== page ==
Here's the code:

And the nested syntax:

The application behaves differently now.
  • The view model calls the RetryReader.
    • The RetryReader calls the ExceptionLoggingReader.
      • The Exception LoggingReader calls the ServiceReader.
        • The ServiceReader throws an exception.
      • The ExceptionLoggingReader logs the exception and rethrows it.
    • The RetryReader retries the call to the ExceptionLoggingReader. 
      • The ExceptionLoggingReader calls the ServiceReader.
        • The ServiceReader throws an exception (again).
      • The ExceptionLoggingReader logs the exception and rethrows it.
    • The RetryReader tries the call to the ExceptionLoggingReader.
      • The ExceptionLoggingReader calls the ServiceReader.
        • The ServiceReader throws an exception (again).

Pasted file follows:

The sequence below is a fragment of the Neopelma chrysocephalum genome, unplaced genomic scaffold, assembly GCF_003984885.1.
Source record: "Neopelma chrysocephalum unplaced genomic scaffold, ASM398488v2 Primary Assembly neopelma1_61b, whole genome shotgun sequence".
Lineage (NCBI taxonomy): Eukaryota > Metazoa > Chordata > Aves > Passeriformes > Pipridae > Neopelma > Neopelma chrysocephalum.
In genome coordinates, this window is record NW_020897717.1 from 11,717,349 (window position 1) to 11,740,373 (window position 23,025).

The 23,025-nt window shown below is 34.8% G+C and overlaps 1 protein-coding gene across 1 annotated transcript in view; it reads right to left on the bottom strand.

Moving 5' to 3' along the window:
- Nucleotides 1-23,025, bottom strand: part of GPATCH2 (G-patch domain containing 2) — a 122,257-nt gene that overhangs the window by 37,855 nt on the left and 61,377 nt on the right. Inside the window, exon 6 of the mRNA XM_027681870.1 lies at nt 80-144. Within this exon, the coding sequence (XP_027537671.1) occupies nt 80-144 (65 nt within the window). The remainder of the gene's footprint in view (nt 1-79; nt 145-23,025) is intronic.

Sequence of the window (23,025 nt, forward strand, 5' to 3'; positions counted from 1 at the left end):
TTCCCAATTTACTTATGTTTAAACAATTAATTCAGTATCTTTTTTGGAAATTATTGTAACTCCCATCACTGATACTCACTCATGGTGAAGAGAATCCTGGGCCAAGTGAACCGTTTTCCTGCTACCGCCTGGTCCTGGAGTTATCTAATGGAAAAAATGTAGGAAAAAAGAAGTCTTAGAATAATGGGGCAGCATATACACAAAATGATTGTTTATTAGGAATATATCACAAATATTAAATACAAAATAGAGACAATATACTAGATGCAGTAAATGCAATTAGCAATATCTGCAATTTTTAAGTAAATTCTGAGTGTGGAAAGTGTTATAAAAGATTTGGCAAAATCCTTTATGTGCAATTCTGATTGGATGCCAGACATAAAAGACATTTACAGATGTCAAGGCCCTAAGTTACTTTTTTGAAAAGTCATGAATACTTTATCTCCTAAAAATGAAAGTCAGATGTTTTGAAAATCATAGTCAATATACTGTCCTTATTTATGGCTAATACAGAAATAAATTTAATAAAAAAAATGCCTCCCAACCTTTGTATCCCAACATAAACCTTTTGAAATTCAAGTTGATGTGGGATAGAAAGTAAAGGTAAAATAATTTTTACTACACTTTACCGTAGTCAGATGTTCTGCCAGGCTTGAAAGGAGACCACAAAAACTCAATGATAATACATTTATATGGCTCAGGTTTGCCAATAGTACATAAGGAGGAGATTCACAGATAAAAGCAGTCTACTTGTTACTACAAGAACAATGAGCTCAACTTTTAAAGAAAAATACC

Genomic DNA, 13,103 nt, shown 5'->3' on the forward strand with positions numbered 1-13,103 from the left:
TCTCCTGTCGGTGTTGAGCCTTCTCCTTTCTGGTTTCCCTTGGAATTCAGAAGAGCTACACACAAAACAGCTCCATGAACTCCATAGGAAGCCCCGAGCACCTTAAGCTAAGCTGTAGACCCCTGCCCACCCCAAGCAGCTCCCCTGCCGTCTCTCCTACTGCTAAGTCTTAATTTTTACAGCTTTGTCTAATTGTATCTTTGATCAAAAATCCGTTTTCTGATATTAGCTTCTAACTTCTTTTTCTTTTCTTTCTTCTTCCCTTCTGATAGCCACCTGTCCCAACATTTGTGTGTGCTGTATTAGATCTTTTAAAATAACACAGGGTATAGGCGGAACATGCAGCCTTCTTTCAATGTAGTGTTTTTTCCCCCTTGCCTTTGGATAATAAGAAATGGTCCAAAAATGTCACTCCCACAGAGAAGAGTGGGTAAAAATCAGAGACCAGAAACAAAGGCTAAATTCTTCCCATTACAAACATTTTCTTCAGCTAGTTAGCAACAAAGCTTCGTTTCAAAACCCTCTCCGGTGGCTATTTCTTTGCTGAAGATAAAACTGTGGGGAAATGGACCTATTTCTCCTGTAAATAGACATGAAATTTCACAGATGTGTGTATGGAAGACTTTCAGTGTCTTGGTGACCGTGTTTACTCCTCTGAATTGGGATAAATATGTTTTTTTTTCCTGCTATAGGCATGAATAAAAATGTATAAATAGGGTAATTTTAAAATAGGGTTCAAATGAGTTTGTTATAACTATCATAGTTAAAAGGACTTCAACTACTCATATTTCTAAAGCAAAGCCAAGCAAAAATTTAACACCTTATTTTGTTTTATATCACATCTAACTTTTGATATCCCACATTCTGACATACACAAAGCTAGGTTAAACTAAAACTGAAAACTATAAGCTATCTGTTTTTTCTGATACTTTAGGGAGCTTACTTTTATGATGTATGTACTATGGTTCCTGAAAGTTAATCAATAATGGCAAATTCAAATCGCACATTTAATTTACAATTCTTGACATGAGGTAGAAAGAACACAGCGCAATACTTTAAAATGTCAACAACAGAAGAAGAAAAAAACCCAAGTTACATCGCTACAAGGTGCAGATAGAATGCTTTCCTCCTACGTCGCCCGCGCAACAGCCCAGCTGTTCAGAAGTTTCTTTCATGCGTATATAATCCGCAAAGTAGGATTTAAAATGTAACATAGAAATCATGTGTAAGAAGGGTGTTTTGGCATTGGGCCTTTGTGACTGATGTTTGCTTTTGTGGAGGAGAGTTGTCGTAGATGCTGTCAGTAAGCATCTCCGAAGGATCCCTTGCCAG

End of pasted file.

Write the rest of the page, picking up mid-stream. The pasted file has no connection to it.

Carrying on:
• The ExceptionLoggingReader logs the exception and rethrows it.
    • The RetryReader rethrows the exception.
  • The exception bubbles up through the view model and eventually hits the application's global exception handler.
We can see the difference by looking at the ExceptionLog.txt file:

Here we can see the first exception logged. Then 3 seconds later (approximately), the second exception is logged. Further down in the file, the third exception is logged.

So we do need to be aware of the order we use when we stack decorators.

Stacking All of the Decorators
We can also stack all of the decorators. The final step will add a client-side cache to the application. For details, see the original article on the caching decorator. This is shown in the final App.xaml.cs file in the GitHub project:

And the nested syntax: